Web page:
The Elusive Christmas Bonus

With less than a week to go until Christmas Day, this week’s blog is full of festive spirit.  Unless, that is, you were counting on receiving a Christmas bonus this year.  Research conducted by One4All has revealed that only 7% of UK companies will hand out a Christmas cash bonus this year.  While the popularity of the Christmas bonus has been dwindling for some time now, particularly in the wake of the economic crash, this statistic does seem extraordinarily low.  So, why are companies saying “Bah humbug” to bonuses?

The Christmas bonus, as it is known today, originated in America during the onset of the 20th Century.  The concept gathered momentum and by the mid-1900s, it became commonplace for companies to offer their employees a percentage of their annual salary as a way of saying “thank you” for all their hard work throughout the year.  Yet as it became more widespread, the sentiment of expectation arose in the place of gratitude.

And this is precisely where the dilemma lies: with expectation comes the unravelling of the business logistics behind the bonus.  If employees expect it, then there is no longer an incentive to work hard in order to receive it.  Companies have latched onto this and have since introduced performance bonuses, awarded based on employee achievement throughout the year.  Yet this holds its own perils: which factors decide who qualifies for the bonus and who doesn’t?  With today’s threat of a company being taken to court by a disgruntled employee on the grounds of discrimination, awarding Christmas bonuses to staff has become rather risky.  Furthermore, what does the company do if it has a bad year and cannot afford to pay the bonuses?  It really is quite a quandary.

In addition, it could be argued that the Christmas bonus seems anachronistic in today’s society.  Current workplace culture bears little resemblance to that over fifty years ago, when employees would work at the same company for the majority of their career.  Such a practice fostered closer relationships between employees and their employers meaning that that the bonus was a genuine and personal gesture of gratitude.  Today, employee turnover is so high that the Christmas bonus is considered corporate rather than meaningful, which only adds to that aforementioned cult of expectation amongst employees.  Having said this, One4All’s research did also point out that the provision of a Christmas bonus did directly impact upon employee retention.  It is clear then, that employees like to feel appreciated.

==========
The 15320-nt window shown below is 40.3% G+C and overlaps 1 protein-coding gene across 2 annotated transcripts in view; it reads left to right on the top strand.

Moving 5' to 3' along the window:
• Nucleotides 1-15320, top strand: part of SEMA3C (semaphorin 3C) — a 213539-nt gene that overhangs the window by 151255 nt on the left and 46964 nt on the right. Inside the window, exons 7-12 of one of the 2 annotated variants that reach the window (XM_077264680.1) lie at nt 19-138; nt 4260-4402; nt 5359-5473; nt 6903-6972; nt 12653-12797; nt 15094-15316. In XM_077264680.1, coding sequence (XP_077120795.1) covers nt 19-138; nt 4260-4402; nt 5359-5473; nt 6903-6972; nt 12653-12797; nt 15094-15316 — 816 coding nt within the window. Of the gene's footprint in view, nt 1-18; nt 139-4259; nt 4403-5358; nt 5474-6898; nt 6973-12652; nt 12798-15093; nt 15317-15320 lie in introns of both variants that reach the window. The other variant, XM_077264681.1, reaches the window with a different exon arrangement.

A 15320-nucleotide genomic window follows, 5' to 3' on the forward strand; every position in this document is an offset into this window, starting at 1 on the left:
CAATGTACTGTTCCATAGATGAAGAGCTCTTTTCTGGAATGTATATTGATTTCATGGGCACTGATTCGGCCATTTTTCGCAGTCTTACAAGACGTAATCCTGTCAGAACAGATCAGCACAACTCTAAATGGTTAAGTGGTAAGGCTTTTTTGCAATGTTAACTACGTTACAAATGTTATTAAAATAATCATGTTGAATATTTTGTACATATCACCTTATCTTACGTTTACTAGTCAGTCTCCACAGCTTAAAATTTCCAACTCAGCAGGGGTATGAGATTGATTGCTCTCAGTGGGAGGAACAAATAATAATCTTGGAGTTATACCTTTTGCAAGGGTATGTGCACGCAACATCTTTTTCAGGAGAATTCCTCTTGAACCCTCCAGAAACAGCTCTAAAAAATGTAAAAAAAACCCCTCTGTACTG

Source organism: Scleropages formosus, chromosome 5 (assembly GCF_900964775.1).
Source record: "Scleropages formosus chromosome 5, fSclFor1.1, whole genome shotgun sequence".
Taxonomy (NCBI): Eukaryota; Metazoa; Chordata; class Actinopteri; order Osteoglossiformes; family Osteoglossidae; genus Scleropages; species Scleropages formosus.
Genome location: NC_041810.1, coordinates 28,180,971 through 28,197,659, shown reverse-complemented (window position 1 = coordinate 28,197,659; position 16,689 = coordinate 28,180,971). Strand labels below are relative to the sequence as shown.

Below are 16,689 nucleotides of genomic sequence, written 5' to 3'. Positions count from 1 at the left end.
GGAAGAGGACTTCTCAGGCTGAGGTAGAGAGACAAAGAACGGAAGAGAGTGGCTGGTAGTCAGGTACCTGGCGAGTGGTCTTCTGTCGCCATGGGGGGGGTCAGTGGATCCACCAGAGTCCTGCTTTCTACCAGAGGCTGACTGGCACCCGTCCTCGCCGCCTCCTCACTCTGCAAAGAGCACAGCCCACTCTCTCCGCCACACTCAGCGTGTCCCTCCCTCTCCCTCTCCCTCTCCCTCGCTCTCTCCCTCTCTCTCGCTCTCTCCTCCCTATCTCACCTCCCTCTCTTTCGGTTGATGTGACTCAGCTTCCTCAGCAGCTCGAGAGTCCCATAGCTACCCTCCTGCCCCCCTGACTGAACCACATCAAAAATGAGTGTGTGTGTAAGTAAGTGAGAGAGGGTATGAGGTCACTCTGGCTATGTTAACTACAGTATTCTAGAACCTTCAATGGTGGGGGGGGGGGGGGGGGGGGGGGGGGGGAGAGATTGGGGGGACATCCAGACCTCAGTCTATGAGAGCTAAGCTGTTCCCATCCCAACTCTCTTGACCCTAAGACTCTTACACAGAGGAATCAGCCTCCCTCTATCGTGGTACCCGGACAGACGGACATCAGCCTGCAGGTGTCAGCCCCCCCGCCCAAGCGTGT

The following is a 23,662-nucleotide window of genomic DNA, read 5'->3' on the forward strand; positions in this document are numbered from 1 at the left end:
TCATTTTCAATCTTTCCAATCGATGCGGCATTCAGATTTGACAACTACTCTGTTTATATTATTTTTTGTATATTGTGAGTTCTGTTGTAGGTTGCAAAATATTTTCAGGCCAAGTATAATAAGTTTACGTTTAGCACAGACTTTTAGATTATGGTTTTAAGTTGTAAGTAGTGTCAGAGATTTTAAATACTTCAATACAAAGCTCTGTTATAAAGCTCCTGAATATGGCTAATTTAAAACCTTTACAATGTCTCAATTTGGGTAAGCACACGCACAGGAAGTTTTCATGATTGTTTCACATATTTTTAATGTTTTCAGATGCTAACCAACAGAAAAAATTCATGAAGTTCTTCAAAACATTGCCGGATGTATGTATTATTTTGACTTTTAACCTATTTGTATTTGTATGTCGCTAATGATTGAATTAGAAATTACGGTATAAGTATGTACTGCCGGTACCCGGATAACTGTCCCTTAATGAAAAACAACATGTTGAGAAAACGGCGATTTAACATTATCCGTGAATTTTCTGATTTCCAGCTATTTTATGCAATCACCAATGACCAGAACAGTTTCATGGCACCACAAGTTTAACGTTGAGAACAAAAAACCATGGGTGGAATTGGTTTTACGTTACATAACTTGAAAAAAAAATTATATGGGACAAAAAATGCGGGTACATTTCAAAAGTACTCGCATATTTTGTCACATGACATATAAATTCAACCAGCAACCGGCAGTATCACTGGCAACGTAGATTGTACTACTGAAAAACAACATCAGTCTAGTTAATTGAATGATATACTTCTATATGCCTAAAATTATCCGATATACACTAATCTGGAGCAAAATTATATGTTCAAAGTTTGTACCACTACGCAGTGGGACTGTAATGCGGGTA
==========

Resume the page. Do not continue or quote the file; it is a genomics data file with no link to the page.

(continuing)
So, with the difficulties enveloped in the Christmas bonus, what are companies looking to as alternatives to show appreciation for their employees this Christmas?  The Christmas party probably comes in first position, undoubtedly a festive way to celebrate, and with an adaptable budget depending on whether or not the year has been a good one financially.  This author recommends extra paid time off, still relatively inexpensive to implement given the general lack of productivity during the seasonal period.

The prize for the worst Christmas bonus of last year goes to Poundland who offered employees a 10 percent discount in store for a limited period of time, equating to 10 pence off each product purchased.  However, our favourite concept by far is the example set by a bank in America where every employee was given 1000 dollars with the strict instruction to pass it on and spend it on somebody who needed it more.  After all, isn’t this what Christmas spirit is really all about?

If you’re currently looking for a job, why not look at the job offers on our website?


Le CV par compétences : à adopter ou éviter ?

Chez TM International, nous avons récemment noté une nette augmentation du nombre de CV par compétences dans notre boîte de réception.

Êtes-vous déjà au courant de ce qui en est ce CV plutôt avant-garde ?

Peut-être souhaiteriez-vous que l’on vous conseille sur ses qualités et ses défauts ?  Alors voici votre petit manuel pour tout vous expliquer à propos de l’engouement pour ce format de candidature.

En bref, le CV par compétences se distingue du CV classique principalement au niveau de la mise-en-page.  Les compétences acquises par le candidat pendant sa carrière sont mises en valeur de manière hiérarchique, effaçant l’ordre ante-chronologique des expériences, ce qui est préféré du CV classique.  On met la qualité la plus fondamentale quant au métier au premier rang, suivie par deux ou trois compétences additionnelles considérées comme importantes pour le poste auquel on a postulé.  Voici plusieurs exemples.


  • Si vous réfléchissez à une réorientation de carrière, le CV par compétences pourrait vous convenir. Il vous permet de mettre en évidence vos aptitudes pour un poste spécifique même si vos dernières expériences n’y correspondent pas.
  • De plus, si vos dernières expériences se sont développées dans plusieurs secteurs différents, le CV par compétences vous aiderait à présenter un parcours professionnel plus cohérent plutôt qu’un mélange d’expériences diverses.
  • Si vous souhaitez détourner l’attention d’une pause significative dans la carrière, la composition du CV par compétences favorise cela.